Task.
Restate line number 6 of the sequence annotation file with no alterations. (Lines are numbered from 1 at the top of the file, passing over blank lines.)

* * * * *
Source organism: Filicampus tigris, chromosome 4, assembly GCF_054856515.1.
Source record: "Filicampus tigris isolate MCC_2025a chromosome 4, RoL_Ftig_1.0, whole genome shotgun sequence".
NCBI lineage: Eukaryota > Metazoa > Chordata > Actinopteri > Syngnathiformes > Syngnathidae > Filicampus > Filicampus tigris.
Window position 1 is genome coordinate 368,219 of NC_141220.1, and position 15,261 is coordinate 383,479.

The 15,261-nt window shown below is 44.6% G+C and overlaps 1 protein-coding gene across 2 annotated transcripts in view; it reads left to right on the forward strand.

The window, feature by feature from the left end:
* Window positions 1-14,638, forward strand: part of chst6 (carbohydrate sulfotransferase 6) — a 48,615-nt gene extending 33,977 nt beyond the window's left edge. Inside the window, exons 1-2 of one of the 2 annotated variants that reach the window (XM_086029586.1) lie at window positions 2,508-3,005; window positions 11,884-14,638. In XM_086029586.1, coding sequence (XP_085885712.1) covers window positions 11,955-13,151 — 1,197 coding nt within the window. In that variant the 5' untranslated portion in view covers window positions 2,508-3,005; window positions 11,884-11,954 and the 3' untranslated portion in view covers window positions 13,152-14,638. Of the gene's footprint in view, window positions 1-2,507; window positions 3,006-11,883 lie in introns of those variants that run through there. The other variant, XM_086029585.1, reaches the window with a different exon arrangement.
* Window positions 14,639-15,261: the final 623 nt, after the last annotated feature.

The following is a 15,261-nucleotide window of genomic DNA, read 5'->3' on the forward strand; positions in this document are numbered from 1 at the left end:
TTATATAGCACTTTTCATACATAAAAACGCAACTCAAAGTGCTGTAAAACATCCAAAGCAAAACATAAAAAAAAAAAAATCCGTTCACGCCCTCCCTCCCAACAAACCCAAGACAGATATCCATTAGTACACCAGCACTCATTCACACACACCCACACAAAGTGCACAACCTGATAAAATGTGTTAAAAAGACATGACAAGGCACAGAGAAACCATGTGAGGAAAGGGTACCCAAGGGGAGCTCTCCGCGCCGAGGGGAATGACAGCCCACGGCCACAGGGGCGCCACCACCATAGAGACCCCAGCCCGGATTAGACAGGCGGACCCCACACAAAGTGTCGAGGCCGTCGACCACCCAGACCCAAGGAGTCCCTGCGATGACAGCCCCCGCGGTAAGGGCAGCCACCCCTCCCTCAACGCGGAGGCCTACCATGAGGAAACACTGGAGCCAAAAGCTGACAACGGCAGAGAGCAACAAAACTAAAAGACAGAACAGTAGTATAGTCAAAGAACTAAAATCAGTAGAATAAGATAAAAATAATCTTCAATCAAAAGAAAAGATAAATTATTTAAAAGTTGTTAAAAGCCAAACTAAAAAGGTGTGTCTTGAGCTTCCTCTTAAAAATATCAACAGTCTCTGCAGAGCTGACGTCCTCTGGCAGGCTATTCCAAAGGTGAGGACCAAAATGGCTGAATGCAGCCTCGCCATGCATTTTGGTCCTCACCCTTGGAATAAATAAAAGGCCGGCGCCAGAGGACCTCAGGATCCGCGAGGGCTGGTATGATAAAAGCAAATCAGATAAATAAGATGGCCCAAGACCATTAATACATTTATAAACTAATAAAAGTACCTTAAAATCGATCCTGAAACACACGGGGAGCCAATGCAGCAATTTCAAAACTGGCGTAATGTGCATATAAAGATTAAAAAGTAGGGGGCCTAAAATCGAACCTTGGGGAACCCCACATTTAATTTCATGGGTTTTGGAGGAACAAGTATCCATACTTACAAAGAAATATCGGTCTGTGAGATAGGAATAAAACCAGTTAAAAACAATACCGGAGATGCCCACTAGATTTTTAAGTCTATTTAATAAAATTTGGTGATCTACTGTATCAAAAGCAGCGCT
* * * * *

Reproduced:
The window, feature by feature from the left end: